This just means that changes made in 2011 to the cocos2d source code are copyright by Zynga. Which is to be expected, now that Ricardo is an employee of Zynga.
It doesn’t change anything regarding the MIT license. And it doesn’t imply a transfer of copyright. In fact, since Ricardo is still listed as copyright owner for the years 2008-2010 it is suggesting that there was no transfer of copyright.
Also note that some of the source code in the cocos2d-iphone project is copyright by other developers or companies, whose copyright has not been changed. This includes classes like CCActionEase, CCActionGrid, CCActionPageTurn3D, CCBlockSupport, CCGrabber, CCMotionStreak, CCTexture2D – just to name a few.
The most frequent questions I get from readers of my Learn Cocos2D book:
- “Where can I download the source code?”
- “Why do I get compile errors in CCLabel?”
- “Is there an updated version of CCAnimationHelper?”
They all boil down to the fact that the book was written against cocos2d-iphone v0.99.5 with some projects using v0.99.4 and a few even had used v0.99.3.
Unfortunately this is also why some readers deducted one or more stars in their Amazon book reviews. Even more unfortunate because the changes that break the code were entirely cosmetic (renamed classes, function parameters removed or re-ordered, deprecated functions in favor of others). All changes required only fixing the lines using one of these outdated classes (CCLabel, CCLayerColor) or functions (bitmapFontAtlasWithString, frameWithTexture, …).
Quick List of Changes
I kept track of the changes I made to the source code. This is what it boils down to:
- remove: EAGLView viewWith… -> remove last parameter: preserveBackBuffer:NO
- remove: CCSpriteFrame: frameWithTexture -> remove last parameter: offset:CGPointZero
- remove: CCAnimation: animationWithName -> animationWithFrames & remove last parameter: frames
- rename: CCLabel -> CCLabelTTF
- rename: CCBitmapFontAtlas -> CCLabelBMFont
- rename: CCBitmapFontAtlas: bitmapFontAtlasWithString -> labelWithString
- rename: CCXxxxxTransition -> CCTransitionXxxxx
- rename: CCColorLayer -> CCLayerColor
- rename: CCQuadParticleSystem -> CCParticleSystemQuad
- rename: particle system: centerOfGravity -> sourcePosition
- change: particle system: use NSUInteger instead of int for initWithParticleCount
These are the changes affecting the book’s source code. There were some more changes in the cocos2d-iphone engine, for example some actions have been renamed as well.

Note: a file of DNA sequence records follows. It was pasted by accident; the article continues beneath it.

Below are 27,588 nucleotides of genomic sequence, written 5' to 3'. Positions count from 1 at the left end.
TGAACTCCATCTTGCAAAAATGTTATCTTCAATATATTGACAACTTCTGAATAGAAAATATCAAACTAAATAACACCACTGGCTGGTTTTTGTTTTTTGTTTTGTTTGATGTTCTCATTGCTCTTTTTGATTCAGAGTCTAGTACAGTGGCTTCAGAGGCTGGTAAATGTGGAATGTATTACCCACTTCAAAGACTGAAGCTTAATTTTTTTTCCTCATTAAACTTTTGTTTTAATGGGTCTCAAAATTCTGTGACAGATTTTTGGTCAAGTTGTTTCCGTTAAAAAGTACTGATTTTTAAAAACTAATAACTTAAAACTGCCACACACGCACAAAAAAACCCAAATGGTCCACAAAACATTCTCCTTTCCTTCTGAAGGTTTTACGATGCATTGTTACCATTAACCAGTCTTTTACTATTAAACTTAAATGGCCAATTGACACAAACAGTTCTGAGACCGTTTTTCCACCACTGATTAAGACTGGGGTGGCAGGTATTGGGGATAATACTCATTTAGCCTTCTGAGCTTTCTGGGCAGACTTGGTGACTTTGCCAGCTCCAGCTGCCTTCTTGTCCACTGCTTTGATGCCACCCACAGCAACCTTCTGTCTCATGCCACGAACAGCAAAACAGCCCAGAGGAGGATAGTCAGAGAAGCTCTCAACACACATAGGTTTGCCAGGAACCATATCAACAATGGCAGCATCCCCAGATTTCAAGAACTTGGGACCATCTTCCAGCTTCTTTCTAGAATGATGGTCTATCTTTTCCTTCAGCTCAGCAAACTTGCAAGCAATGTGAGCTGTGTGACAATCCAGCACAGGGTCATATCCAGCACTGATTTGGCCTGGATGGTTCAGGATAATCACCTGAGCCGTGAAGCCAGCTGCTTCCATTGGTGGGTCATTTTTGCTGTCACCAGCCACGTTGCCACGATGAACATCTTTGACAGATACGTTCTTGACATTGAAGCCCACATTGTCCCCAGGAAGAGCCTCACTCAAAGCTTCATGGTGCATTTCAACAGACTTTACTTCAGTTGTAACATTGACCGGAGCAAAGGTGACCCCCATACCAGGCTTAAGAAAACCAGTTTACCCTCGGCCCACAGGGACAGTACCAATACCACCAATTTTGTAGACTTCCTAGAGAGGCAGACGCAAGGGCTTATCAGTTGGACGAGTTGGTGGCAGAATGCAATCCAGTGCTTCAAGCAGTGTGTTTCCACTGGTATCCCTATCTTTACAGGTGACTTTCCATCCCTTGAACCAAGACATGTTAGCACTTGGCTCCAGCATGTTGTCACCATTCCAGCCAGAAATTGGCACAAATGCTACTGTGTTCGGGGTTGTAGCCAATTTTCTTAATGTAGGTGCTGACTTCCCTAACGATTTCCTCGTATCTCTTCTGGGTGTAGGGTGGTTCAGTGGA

Good News: Updated Source Code for v1.0
I updated the book’s source code to use cocos2d-iphone v1.0.0 rc2. Once the v1.0 final is released I’ll make another update.
You can get the book’s source code from the Learn Cocos2D Book product page (scroll to the bottom), or via this direct download link. The download is about 100 MB and contains all the chapter’s source code plus some extra projects not mentioned in the book, and all of them (over 70!) are now using cocos2d-iphone v1.0.
Note: This code obviously differs slightly from the code described in the first edition of the Learn Cocos2D book, so you should get the unmodified v0.99.x book source code as well.
Upgrading to Cocos2D v1.0
I also recently wrote a tutorial outlining the steps to update an existing cocos2d-iphone v0.99.x project to v1.0 in case you have an existing project that you’d like to upgrade to the latest Cocos2D version.
Learn Cocos2D: Second Edition
All these changes will be reflected in the second edition of the Learn Cocos2D book.
The second edition will be released summer 2011, likely around July to August. This is my estimate based on the fact that my work is scheduled to be completed on June 27th, and I’m working hard to keep that (tight) schedule.
Actually, make that we are working hard. The second edition of the Learn Cocos2D book will have contributions from a co-author. Someone who is well-known in the Cocos2D community! To be unveiled.
Does he need any introduction? I guess not but on the off-chance that you’ve managed to have an interest in Cocos2D but haven’t heard of Ray’s Cocos2D tutorials, you should check them out.